The biological diversity of molluscs and their adaptation to highly diverse environments offer a unique opportunity for studying the evolution of the innate immune system in invertebrates. This review provides an updated account about the progresses made over the past few years in the study of the molecular players involved in the recognition of pathogen associated molecular patters (PAMPs), in the transduction of immune signaling and in the elimination of potentially pathogenic microbes in gastropod and bivalve molluscs. A major focus will be put on the differences and peculiarities of the molecular immune system of the two major molluscan classes, which have developed specific adaptations to cope with diverse living environments, pathogenic and non-pathogenic microbes over the course of several hundred million years of independent evolution. Intriguing but still poorly understood aspects, such as antiviral response and immune priming, will be also explored, highlighting the present challenges and opportunities connected to the application of modern genomics techniques to the study of the immune system in these fascinating metazoans.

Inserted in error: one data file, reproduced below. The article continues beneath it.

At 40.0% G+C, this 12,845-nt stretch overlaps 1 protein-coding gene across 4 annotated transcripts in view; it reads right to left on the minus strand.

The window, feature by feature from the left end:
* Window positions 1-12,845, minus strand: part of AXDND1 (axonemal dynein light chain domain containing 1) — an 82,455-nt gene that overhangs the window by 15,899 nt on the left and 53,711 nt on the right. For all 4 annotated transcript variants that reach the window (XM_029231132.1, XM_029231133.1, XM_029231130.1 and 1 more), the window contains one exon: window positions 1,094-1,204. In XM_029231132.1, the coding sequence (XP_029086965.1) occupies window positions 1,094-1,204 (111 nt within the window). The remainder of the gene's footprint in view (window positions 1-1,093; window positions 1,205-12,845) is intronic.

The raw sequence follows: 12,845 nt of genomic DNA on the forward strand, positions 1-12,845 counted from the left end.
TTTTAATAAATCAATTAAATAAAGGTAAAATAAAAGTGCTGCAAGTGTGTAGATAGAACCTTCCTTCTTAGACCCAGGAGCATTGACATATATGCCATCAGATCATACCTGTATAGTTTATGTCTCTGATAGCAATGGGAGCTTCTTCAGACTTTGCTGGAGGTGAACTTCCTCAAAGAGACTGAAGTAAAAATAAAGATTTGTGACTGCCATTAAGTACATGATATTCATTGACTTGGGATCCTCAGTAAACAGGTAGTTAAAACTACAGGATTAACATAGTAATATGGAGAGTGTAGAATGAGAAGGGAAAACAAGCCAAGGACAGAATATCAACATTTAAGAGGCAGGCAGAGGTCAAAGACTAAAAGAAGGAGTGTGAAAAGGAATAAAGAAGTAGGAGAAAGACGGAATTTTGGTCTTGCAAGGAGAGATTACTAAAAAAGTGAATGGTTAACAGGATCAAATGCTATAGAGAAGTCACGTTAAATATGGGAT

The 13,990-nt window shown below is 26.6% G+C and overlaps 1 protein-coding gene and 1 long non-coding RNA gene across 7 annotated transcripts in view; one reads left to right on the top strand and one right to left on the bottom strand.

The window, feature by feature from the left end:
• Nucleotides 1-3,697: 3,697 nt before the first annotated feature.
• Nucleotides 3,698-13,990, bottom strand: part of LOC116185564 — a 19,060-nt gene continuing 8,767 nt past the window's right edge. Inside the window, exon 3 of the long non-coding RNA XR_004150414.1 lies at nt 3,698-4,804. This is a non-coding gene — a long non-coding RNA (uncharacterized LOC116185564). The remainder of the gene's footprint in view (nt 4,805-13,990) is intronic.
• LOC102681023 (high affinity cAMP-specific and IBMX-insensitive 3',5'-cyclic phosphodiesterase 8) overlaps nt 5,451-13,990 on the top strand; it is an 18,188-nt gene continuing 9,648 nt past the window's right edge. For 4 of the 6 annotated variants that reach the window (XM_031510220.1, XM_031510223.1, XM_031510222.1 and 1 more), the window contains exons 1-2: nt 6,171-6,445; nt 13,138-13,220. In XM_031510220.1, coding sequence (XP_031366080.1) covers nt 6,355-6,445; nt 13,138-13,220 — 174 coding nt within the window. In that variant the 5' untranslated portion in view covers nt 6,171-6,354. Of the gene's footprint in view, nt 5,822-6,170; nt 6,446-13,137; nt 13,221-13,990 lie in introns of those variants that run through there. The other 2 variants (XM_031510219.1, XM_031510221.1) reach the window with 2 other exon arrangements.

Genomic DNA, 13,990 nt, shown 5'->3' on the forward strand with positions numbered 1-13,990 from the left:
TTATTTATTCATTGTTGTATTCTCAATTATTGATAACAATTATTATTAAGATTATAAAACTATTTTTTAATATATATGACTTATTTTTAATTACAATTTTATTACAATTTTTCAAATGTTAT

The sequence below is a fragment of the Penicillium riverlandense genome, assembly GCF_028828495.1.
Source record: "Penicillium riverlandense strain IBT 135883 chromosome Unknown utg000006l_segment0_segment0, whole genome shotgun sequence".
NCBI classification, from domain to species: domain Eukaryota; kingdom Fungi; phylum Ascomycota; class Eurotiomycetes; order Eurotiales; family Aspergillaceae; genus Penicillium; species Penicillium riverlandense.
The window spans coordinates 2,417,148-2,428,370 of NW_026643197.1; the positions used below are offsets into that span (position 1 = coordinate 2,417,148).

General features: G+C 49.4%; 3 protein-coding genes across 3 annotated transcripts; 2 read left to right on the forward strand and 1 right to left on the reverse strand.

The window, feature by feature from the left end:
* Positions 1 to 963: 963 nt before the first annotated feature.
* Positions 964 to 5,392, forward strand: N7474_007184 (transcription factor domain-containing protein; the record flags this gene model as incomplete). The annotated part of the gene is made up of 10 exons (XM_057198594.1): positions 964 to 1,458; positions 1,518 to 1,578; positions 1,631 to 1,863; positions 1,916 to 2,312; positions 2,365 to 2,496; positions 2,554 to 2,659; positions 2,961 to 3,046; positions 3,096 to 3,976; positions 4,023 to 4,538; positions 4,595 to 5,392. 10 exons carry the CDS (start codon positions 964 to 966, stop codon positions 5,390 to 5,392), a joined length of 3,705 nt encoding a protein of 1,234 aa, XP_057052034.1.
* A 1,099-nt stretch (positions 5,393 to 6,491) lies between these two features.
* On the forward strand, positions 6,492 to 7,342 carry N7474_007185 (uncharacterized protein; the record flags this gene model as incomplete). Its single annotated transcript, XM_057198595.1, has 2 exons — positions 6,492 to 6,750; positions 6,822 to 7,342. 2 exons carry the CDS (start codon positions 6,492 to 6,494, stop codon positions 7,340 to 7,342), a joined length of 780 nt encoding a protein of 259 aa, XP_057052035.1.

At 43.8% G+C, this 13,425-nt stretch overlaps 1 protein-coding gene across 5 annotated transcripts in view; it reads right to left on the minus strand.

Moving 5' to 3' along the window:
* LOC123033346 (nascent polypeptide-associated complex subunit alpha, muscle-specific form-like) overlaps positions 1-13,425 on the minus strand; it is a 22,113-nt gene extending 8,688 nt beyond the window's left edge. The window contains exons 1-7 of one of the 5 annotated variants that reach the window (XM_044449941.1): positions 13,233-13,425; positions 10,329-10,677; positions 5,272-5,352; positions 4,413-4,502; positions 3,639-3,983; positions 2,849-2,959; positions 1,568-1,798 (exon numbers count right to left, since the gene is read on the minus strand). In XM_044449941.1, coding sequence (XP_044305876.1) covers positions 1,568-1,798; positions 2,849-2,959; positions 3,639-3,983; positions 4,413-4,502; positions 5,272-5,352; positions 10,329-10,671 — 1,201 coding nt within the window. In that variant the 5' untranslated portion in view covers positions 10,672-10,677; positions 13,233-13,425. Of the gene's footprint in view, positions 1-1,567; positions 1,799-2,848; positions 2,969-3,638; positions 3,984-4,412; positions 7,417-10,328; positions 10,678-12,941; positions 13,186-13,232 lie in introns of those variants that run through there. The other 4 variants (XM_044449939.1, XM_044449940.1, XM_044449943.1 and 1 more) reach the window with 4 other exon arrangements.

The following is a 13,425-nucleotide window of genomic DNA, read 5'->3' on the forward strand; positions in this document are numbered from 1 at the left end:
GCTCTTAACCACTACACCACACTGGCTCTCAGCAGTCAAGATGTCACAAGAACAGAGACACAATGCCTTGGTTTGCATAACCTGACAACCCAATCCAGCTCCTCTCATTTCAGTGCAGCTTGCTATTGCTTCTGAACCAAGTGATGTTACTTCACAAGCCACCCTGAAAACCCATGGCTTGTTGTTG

M. Gerdol, ISJ – Invertebrate Survival Journal, ISJ 14: 103-118, 2017, 16 pages